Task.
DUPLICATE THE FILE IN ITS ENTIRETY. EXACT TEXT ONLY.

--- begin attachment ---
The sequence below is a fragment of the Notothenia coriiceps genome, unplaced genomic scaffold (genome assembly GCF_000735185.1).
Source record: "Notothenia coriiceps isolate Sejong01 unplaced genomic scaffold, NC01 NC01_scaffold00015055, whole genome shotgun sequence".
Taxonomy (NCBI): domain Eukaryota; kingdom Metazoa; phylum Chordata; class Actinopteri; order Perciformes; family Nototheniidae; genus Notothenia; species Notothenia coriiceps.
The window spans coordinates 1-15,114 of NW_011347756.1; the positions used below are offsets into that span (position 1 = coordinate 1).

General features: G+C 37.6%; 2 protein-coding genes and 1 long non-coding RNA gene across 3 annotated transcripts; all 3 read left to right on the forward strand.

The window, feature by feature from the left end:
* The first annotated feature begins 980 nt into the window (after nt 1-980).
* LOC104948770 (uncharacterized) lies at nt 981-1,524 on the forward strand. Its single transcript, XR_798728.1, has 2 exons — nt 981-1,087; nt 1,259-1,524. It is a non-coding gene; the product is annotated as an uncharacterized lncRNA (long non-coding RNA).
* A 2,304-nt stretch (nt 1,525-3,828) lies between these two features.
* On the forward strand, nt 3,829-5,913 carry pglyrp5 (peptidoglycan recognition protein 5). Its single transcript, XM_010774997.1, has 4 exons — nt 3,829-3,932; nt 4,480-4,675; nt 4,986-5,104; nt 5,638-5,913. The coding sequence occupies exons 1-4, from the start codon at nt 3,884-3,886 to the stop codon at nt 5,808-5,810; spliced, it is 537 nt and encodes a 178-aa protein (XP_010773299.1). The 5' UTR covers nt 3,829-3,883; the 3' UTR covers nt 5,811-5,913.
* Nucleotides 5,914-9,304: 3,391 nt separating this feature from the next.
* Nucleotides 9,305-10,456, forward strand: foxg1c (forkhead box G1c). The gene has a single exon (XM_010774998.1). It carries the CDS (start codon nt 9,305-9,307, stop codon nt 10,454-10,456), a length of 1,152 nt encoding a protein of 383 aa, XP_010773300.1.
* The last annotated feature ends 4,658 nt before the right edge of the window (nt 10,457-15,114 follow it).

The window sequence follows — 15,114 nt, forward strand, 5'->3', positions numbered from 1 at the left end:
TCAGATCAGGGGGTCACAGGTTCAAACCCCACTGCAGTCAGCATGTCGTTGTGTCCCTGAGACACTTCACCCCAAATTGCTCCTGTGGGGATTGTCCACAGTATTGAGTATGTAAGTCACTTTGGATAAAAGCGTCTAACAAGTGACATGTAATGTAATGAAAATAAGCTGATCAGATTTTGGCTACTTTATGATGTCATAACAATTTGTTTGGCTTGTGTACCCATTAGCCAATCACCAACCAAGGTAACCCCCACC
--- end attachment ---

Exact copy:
The sequence below is a fragment of the Notothenia coriiceps genome, unplaced genomic scaffold (genome assembly GCF_000735185.1).
Source record: "Notothenia coriiceps isolate Sejong01 unplaced genomic scaffold, NC01 NC01_scaffold00015055, whole genome shotgun sequence".
Taxonomy (NCBI): domain Eukaryota; kingdom Metazoa; phylum Chordata; class Actinopteri; order Perciformes; family Nototheniidae; genus Notothenia; species Notothenia coriiceps.
The window spans coordinates 1-15,114 of NW_011347756.1; the positions used below are offsets into that span (position 1 = coordinate 1).

General features: G+C 37.6%; 2 protein-coding genes and 1 long non-coding RNA gene across 3 annotated transcripts; all 3 read left to right on the forward strand.

The window, feature by feature from the left end:
* The first annotated feature begins 980 nt into the window (after nt 1-980).
* LOC104948770 (uncharacterized) lies at nt 981-1,524 on the forward strand. Its single transcript, XR_798728.1, has 2 exons — nt 981-1,087; nt 1,259-1,524. It is a non-coding gene; the product is annotated as an uncharacterized lncRNA (long non-coding RNA).
* A 2,304-nt stretch (nt 1,525-3,828) lies between these two features.
* On the forward strand, nt 3,829-5,913 carry pglyrp5 (peptidoglycan recognition protein 5). Its single transcript, XM_010774997.1, has 4 exons — nt 3,829-3,932; nt 4,480-4,675; nt 4,986-5,104; nt 5,638-5,913. The coding sequence occupies exons 1-4, from the start codon at nt 3,884-3,886 to the stop codon at nt 5,808-5,810; spliced, it is 537 nt and encodes a 178-aa protein (XP_010773299.1). The 5' UTR covers nt 3,829-3,883; the 3' UTR covers nt 5,811-5,913.
* Nucleotides 5,914-9,304: 3,391 nt separating this feature from the next.
* Nucleotides 9,305-10,456, forward strand: foxg1c (forkhead box G1c). The gene has a single exon (XM_010774998.1). It carries the CDS (start codon nt 9,305-9,307, stop codon nt 10,454-10,456), a length of 1,152 nt encoding a protein of 383 aa, XP_010773300.1.
* The last annotated feature ends 4,658 nt before the right edge of the window (nt 10,457-15,114 follow it).

The window sequence follows — 15,114 nt, forward strand, 5'->3', positions numbered from 1 at the left end:
TCAGATCAGGGGGTCACAGGTTCAAACCCCACTGCAGTCAGCATGTCGTTGTGTCCCTGAGACACTTCACCCCAAATTGCTCCTGTGGGGATTGTCCACAGTATTGAGTATGTAAGTCACTTTGGATAAAAGCGTCTAACAAGTGACATGTAATGTAATGAAAATAAGCTGATCAGATTTTGGCTACTTTATGATGTCATAACAATTTGTTTGGCTTGTGTACCCATTAGCCAATCACCAACCAAGGTAACCCCCACC